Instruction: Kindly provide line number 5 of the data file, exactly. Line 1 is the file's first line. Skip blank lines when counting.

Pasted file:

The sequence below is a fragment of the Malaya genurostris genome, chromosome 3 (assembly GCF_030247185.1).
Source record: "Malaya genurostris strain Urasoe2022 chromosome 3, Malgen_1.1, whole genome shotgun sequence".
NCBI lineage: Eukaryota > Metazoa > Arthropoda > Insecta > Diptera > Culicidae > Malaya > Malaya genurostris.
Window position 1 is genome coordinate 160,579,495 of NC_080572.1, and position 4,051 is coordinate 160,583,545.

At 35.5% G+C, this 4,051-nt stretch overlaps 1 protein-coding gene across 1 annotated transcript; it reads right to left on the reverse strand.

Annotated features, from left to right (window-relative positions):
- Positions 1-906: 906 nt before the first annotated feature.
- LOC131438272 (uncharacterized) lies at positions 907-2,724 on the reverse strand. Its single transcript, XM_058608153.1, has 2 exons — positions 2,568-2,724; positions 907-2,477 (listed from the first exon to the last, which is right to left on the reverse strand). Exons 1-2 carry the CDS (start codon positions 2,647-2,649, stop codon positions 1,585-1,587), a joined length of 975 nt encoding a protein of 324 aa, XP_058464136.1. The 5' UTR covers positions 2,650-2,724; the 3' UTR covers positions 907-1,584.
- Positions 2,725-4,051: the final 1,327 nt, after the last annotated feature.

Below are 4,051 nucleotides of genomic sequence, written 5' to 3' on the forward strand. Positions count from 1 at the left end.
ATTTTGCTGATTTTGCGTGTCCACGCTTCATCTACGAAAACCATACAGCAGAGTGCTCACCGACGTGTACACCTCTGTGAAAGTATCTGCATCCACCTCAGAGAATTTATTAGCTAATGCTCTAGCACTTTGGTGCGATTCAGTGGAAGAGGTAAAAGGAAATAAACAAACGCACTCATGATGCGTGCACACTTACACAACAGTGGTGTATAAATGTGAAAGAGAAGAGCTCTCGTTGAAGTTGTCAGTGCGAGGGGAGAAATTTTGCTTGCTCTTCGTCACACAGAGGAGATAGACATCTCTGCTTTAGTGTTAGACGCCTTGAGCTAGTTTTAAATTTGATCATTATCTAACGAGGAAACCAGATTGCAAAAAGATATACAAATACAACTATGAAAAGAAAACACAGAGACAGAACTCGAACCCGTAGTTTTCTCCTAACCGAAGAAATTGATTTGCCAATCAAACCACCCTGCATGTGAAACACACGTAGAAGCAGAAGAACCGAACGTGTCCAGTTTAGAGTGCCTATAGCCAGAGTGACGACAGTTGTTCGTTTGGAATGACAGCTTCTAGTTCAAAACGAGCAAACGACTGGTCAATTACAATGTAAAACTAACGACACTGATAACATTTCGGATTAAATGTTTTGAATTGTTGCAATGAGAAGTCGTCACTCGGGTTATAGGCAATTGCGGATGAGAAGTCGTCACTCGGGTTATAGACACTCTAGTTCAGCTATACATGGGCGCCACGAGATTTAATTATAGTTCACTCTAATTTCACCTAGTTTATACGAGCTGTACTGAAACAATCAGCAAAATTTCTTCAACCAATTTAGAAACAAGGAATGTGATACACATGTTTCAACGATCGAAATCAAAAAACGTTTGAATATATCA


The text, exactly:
At 35.5% G+C, this 4,051-nt stretch overlaps 1 protein-coding gene across 1 annotated transcript; it reads right to left on the reverse strand.